Researchers: Ryan S, Paskins Z, Chew-Graham C, Manning F and Bullock L.
Funding: General Nursing Council Trust for England and Wales £39,106.
What did the study set out to do?
The aim of this study was to understand the work involved for people with rheumatoid arthritis and their family members when attending for drug monitoring. 13 people with rheumatoid arthritis (RA) and 3 family members took part in a telephone interview from July 2021 to January 2022.
What were find?
- People were happy to attend for drug monitoring as they viewed their medicines as important to reduce their symptoms.
- Drug monitoring, focused on more than drug safety, providing the opportunity for people with rheumatoid arthritis to share concerns about their treatment and condition.
- The work (referred to as treatment burden) for the person with RA included making appointments and the time and cost required to travel and park at drug monitor locations. The input of family members often reduced the burden on the individual by assisting with travel requirements, but this increased the burden on the family member as it often impacted on their job.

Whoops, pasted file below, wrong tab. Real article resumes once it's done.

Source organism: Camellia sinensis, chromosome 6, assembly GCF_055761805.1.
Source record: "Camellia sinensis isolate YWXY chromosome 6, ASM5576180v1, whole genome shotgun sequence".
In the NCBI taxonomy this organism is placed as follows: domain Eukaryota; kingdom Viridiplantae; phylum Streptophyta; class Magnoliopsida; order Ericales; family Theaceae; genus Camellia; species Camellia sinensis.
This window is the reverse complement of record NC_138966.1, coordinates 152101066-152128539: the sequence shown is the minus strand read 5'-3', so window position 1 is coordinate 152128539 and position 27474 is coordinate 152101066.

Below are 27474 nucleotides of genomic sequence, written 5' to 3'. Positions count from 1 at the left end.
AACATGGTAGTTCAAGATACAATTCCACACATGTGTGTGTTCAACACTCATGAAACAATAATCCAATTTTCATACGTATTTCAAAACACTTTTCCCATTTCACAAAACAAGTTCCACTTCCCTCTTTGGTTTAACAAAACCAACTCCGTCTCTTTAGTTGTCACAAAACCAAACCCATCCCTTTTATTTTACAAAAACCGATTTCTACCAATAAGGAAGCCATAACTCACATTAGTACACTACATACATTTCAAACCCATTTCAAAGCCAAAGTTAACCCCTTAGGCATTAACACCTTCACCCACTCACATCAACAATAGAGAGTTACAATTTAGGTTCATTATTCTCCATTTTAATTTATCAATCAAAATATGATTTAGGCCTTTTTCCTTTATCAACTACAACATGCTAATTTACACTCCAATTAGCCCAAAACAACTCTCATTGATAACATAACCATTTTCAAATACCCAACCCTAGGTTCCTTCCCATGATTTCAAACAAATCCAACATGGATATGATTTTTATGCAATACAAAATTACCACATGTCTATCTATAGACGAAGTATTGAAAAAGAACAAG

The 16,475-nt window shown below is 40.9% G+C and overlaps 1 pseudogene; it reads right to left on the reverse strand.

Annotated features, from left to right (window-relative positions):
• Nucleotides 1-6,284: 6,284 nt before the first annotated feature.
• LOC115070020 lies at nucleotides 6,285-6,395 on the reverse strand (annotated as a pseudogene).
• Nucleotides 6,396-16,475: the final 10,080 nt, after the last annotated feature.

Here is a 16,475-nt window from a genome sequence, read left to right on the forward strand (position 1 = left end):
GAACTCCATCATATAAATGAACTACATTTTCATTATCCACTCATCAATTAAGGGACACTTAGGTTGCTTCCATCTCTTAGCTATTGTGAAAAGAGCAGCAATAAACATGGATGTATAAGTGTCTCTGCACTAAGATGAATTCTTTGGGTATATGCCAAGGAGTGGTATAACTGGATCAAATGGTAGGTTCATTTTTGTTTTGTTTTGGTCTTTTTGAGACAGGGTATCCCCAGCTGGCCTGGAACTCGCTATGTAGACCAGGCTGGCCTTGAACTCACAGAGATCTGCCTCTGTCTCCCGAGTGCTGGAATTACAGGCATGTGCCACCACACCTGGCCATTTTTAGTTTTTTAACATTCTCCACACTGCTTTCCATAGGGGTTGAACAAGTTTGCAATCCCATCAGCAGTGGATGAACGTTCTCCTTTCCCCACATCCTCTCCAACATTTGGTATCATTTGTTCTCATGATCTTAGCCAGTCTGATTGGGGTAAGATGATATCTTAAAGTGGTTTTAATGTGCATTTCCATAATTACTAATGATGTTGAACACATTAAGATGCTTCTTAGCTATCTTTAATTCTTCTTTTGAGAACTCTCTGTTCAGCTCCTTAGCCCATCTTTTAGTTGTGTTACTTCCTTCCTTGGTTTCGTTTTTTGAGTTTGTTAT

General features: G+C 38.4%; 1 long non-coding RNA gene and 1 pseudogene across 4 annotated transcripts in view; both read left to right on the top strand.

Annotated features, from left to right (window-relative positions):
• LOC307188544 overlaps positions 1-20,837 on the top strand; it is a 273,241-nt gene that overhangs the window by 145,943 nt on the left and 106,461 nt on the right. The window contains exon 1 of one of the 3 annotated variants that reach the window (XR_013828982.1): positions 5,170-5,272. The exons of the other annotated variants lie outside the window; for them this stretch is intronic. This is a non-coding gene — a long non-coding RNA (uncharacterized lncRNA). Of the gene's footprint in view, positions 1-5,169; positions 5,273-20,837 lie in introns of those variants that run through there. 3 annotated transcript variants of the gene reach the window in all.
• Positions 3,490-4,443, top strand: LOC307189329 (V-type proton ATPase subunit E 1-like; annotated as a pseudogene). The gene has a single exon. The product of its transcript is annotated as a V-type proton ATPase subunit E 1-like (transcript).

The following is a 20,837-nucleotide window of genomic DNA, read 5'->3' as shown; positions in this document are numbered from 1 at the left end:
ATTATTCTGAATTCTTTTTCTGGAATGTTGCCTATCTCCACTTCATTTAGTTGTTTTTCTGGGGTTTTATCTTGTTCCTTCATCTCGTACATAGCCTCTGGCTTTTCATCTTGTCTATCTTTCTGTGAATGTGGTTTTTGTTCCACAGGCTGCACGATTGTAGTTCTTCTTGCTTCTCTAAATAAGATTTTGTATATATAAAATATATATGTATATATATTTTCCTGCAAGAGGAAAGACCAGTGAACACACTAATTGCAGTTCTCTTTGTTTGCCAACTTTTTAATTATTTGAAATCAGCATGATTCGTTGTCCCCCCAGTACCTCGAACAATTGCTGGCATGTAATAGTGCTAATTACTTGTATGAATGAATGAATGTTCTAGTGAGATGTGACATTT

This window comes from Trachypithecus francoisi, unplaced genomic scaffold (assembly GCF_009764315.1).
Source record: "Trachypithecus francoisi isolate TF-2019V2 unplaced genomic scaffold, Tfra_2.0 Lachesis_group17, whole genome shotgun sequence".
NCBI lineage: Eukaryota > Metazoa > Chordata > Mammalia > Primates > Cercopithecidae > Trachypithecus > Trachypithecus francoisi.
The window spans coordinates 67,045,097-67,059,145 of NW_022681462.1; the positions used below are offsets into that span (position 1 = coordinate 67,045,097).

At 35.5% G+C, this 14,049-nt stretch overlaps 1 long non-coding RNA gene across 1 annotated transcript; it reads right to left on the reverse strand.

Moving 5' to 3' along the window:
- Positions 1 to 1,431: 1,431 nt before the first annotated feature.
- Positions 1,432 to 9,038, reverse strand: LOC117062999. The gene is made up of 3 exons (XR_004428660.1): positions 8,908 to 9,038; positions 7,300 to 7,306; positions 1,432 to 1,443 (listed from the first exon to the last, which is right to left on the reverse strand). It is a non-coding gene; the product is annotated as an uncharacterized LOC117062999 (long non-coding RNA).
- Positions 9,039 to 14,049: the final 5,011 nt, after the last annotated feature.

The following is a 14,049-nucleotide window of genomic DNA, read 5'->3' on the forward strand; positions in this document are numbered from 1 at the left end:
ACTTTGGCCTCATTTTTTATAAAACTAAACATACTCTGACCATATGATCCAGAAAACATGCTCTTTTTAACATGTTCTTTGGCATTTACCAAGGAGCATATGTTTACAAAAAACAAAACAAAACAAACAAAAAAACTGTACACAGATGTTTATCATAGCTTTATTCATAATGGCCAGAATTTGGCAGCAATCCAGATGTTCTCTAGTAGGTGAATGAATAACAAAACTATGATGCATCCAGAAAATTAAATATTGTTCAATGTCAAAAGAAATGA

- The work involved for people with RA and family members in attending for drug monitoring may go unrecognised unless it is discussed when medication is started.
What are the key take home messages from this research?
- Access to flexible appointment times and monitoring locations could reduce the amount of work patients and family members are required to do.
- When starting medication, the potential for treatment burden needs to be discussed.
- Where treatment burden is a concern, regular contact with a nurse may be helpful to assess whether the work required remains manageable.